There are non-black people who comment right here on this blog who suggest they will be staying home if Clinton wins through certain tactics. I suspect our Democratic-party inclined commenters here are more committed Democratic voters than the average Democratic voter. So why do you think something that could change their mind isn't likely to change other people's minds?

I will be blunt: it is selfish for people to insist that THEIR favorite get the nomination when their favorite is the least electable. It's the people who insist in the face of all reason that we MUST MUST MUST nominate Clinton that are harming the party.

Obama not only can beat McCain, but he will have coattails. I keep thinking of gary Trauner who drove his station wagon around Wyoming, on an Internet-financed campaign to be Wyoming's first Democratic Rep in forever. he almost won. He is trying again. If we nominate Obama and he continues to draw independets and new voters to ourside Trauner will likley win (he's four points ahead right now)

Howefer if the Hillary partisans have their way, the independents won't voe D at the top, there won't be an influx on new voters and the rightwing will go out to vote against the lady they hate so much. An we end up losing races like Trauner's.

Maybe someone who is a Hillary partisan can explain why it is so imperative she gets the nomination, even though the result is likely to be a loss or at very best a very narrow victory with no coattails. Seems to me that the difference between Hillary and Obama would have to be very, very substancial to justify choosing Hillary, given the problems inherent in a Hillary candidacy. I've read pleny of pro-Hillary posts and i don't accept "She's a woman like me!" or " I don't believe in Obama!" or "I like her health plan" as being reasons that are substantive enough to justify losing the election and/or losing the coattails.

Eric, if it were any other politician in the world I'd vote for the democratic candidate. But not Clinton. She'll make a fantastic Leader of the Senate, but not president of the US. It has nothing to do with not liking her or her policies, but in what kind of precedent we set for the next few decades.

Convince me it's not bad for the country to allow families to set themselves up to hold onto the WH for decades and I'm willing to listen. But so far I haven't heard anything telling me why McCain with a dem congress would be worse than the precedent.

And she's funding this run with money she made from books that were written because she was the ex-president's wife.

Eric -- I didn't say I couldn't distinguish between Clinton and McCain on policy. Also, the more snippy and superior you get about how stupid my choices are, the less likely I am to change my mind because of anything you say. John Thullen's cigars have a better chance.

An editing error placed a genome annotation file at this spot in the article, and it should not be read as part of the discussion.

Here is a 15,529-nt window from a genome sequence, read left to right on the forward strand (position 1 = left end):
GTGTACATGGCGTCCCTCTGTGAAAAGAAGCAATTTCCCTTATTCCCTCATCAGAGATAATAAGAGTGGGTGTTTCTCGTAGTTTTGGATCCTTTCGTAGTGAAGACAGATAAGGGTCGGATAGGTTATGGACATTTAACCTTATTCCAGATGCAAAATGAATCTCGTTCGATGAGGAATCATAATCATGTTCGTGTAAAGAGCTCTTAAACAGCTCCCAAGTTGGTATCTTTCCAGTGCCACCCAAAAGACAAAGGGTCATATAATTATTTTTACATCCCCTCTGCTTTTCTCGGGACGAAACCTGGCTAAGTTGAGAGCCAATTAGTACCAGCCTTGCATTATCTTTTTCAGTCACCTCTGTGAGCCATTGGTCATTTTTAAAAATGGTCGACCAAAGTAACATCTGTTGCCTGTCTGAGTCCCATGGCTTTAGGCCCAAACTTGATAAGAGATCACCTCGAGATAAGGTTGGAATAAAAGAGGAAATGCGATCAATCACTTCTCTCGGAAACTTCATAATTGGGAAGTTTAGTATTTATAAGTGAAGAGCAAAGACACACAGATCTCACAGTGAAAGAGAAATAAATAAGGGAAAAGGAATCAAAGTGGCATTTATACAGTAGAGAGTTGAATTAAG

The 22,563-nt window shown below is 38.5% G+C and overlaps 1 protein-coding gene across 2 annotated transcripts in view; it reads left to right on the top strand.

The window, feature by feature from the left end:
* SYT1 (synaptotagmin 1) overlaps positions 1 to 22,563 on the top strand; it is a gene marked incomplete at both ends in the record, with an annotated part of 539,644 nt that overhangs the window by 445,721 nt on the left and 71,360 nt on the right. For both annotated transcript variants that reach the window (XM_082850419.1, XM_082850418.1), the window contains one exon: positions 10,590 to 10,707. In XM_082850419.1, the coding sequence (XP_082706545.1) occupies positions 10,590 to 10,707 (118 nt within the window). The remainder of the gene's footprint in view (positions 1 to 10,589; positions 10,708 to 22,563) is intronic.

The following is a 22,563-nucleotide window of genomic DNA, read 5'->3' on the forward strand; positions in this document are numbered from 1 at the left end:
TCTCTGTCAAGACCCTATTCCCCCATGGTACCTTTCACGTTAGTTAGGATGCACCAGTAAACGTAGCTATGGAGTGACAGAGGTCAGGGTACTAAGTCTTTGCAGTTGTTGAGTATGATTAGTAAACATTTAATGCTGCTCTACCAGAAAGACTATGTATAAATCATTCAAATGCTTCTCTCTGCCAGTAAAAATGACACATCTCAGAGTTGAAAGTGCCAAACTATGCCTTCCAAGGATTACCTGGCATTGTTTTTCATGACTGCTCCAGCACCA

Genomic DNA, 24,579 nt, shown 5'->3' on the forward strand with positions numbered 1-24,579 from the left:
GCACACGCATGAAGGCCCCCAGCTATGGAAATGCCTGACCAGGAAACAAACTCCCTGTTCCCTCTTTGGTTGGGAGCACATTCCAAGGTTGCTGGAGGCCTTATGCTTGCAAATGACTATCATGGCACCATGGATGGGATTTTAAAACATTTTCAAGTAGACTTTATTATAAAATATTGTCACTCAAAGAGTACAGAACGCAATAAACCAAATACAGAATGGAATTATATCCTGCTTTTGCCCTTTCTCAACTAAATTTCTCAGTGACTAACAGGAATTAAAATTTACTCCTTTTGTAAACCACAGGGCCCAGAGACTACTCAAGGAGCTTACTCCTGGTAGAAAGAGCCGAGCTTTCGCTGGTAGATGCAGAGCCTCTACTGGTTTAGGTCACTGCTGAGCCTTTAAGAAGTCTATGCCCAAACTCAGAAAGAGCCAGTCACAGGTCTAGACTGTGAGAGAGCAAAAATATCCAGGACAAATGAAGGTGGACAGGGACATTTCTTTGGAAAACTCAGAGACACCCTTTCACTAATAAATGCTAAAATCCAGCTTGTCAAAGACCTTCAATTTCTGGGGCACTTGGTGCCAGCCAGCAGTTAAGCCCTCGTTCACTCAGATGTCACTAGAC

I don't want to pile on, and since I made the point in the first place, it should be clear, but for the sake of redundancy, I'll say that I firmly agree with Eric's 04:30 PM and 04:37 PM.

The reasons given for not voting for Clinton are good reasons.

But ultimately not good enough, in my view, when we look to what the results would be.

I want a massive first strike on letting the perfect be the enemy of the adequate, or even the less bad.

And I want people horrified by Clinton to ramp up their examination of McCain's policies like mad.

Or, to put it a touch less demandingly, I urge people to ramp up their examination of McCain's policies.

:-)

(Sorry; my massively awesome new political powers are going to my head today.)

femdem -- thanks for the 4:48 point. I wasn't able to articulate it, but it relates to me sense of bigger picture and longer term tradeoffs, that go beyond policy for the next 4 years.

Hilzoy - though I think you underestimate the visceral dislike thing and its ability to keep people at home, I think you're right about the unlikelihood of a serious Democratic fracture. Apparently, superdelegates have never yet changed the "decision" of the pledged delegates. True, they haven't been around long enough for one to be totally sure, but it's a good bet that they'll toe the line.

The big problem is the time that a tight Democratic race is going to buy the Republicans, assuming McCain wraps things up quickly. He'll have time to court the Dobsons and Limbaughs, and the whole party will have time to adjust, align and organize. In this scenario, the Democrats are going to want Obama's independent appeal (and his ability to win Southern states given good turnout).

In my completely unscientific research, I have come across several people, democrats and independents, who say they would NOT vote for Hillary Clinton.

I can't bring myself to go that far, but I certainly won't go out and campaign for her the way I have been for Obama. I am tired of the Democratic party taking progressives for granted (or whining about spoilers from leftist third parties instead of considering WHY voters might want to leave the Dems in the dust).

"Or, to put it a touch less demandingly, I urge people to ramp up their examination of McCain's policies."

But for heaven's sake, only if you are a Democrat. And do it privately. In public, keep talking about McCain's views on torture, immigration, and campaign finance reform.

It would be a nightmare if the Rebubs win because admiration for Obama turned into a cult of personality.